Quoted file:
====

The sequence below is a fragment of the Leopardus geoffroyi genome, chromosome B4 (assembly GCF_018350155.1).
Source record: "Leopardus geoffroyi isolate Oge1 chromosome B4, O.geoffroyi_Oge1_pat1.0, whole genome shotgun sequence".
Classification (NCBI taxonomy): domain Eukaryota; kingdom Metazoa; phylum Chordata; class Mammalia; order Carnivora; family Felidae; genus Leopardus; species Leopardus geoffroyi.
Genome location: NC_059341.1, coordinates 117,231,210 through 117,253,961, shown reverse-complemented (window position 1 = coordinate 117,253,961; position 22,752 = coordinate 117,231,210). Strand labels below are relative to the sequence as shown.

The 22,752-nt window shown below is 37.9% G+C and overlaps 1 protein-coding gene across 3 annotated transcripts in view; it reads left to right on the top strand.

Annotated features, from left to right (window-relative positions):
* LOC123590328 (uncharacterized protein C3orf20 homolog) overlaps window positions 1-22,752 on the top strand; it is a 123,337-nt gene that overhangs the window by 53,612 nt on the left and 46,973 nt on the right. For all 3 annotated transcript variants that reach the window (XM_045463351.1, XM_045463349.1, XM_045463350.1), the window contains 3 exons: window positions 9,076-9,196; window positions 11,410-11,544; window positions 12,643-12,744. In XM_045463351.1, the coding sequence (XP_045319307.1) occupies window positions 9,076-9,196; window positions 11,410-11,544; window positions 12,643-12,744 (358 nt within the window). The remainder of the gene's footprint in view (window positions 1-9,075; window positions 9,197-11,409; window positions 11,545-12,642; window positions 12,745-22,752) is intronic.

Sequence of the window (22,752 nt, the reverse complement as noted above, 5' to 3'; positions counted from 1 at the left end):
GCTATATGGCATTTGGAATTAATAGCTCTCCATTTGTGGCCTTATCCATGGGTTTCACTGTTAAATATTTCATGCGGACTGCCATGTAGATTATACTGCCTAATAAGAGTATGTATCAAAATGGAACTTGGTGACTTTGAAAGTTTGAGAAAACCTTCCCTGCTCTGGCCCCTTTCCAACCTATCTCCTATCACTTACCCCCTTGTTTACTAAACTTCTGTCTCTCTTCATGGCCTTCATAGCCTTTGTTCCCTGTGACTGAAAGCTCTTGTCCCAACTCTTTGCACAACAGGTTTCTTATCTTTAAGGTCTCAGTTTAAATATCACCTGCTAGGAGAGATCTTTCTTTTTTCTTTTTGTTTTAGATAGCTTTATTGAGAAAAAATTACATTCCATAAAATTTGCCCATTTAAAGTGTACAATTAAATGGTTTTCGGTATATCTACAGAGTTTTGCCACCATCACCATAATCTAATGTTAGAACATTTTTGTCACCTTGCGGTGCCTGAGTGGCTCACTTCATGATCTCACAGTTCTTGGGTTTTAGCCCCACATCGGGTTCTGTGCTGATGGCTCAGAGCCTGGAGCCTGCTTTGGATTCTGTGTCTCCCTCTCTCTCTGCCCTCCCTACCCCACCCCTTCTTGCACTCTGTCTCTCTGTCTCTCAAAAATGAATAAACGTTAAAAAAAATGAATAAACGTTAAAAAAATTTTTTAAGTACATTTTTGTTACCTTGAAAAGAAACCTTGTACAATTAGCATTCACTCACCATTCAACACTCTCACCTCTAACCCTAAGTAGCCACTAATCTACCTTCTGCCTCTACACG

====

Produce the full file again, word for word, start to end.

The sequence below is a fragment of the Leopardus geoffroyi genome, chromosome B4 (assembly GCF_018350155.1).
Source record: "Leopardus geoffroyi isolate Oge1 chromosome B4, O.geoffroyi_Oge1_pat1.0, whole genome shotgun sequence".
Classification (NCBI taxonomy): domain Eukaryota; kingdom Metazoa; phylum Chordata; class Mammalia; order Carnivora; family Felidae; genus Leopardus; species Leopardus geoffroyi.
Genome location: NC_059341.1, coordinates 117,231,210 through 117,253,961, shown reverse-complemented (window position 1 = coordinate 117,253,961; position 22,752 = coordinate 117,231,210). Strand labels below are relative to the sequence as shown.

The 22,752-nt window shown below is 37.9% G+C and overlaps 1 protein-coding gene across 3 annotated transcripts in view; it reads left to right on the top strand.

Annotated features, from left to right (window-relative positions):
* LOC123590328 (uncharacterized protein C3orf20 homolog) overlaps window positions 1-22,752 on the top strand; it is a 123,337-nt gene that overhangs the window by 53,612 nt on the left and 46,973 nt on the right. For all 3 annotated transcript variants that reach the window (XM_045463351.1, XM_045463349.1, XM_045463350.1), the window contains 3 exons: window positions 9,076-9,196; window positions 11,410-11,544; window positions 12,643-12,744. In XM_045463351.1, the coding sequence (XP_045319307.1) occupies window positions 9,076-9,196; window positions 11,410-11,544; window positions 12,643-12,744 (358 nt within the window). The remainder of the gene's footprint in view (window positions 1-9,075; window positions 9,197-11,409; window positions 11,545-12,642; window positions 12,745-22,752) is intronic.

Sequence of the window (22,752 nt, the reverse complement as noted above, 5' to 3'; positions counted from 1 at the left end):
GCTATATGGCATTTGGAATTAATAGCTCTCCATTTGTGGCCTTATCCATGGGTTTCACTGTTAAATATTTCATGCGGACTGCCATGTAGATTATACTGCCTAATAAGAGTATGTATCAAAATGGAACTTGGTGACTTTGAAAGTTTGAGAAAACCTTCCCTGCTCTGGCCCCTTTCCAACCTATCTCCTATCACTTACCCCCTTGTTTACTAAACTTCTGTCTCTCTTCATGGCCTTCATAGCCTTTGTTCCCTGTGACTGAAAGCTCTTGTCCCAACTCTTTGCACAACAGGTTTCTTATCTTTAAGGTCTCAGTTTAAATATCACCTGCTAGGAGAGATCTTTCTTTTTTCTTTTTGTTTTAGATAGCTTTATTGAGAAAAAATTACATTCCATAAAATTTGCCCATTTAAAGTGTACAATTAAATGGTTTTCGGTATATCTACAGAGTTTTGCCACCATCACCATAATCTAATGTTAGAACATTTTTGTCACCTTGCGGTGCCTGAGTGGCTCACTTCATGATCTCACAGTTCTTGGGTTTTAGCCCCACATCGGGTTCTGTGCTGATGGCTCAGAGCCTGGAGCCTGCTTTGGATTCTGTGTCTCCCTCTCTCTCTGCCCTCCCTACCCCACCCCTTCTTGCACTCTGTCTCTCTGTCTCTCAAAAATGAATAAACGTTAAAAAAAATGAATAAACGTTAAAAAAATTTTTTAAGTACATTTTTGTTACCTTGAAAAGAAACCTTGTACAATTAGCATTCACTCACCATTCAACACTCTCACCTCTAACCCTAAGTAGCCACTAATCTACCTTCTGCCTCTACACG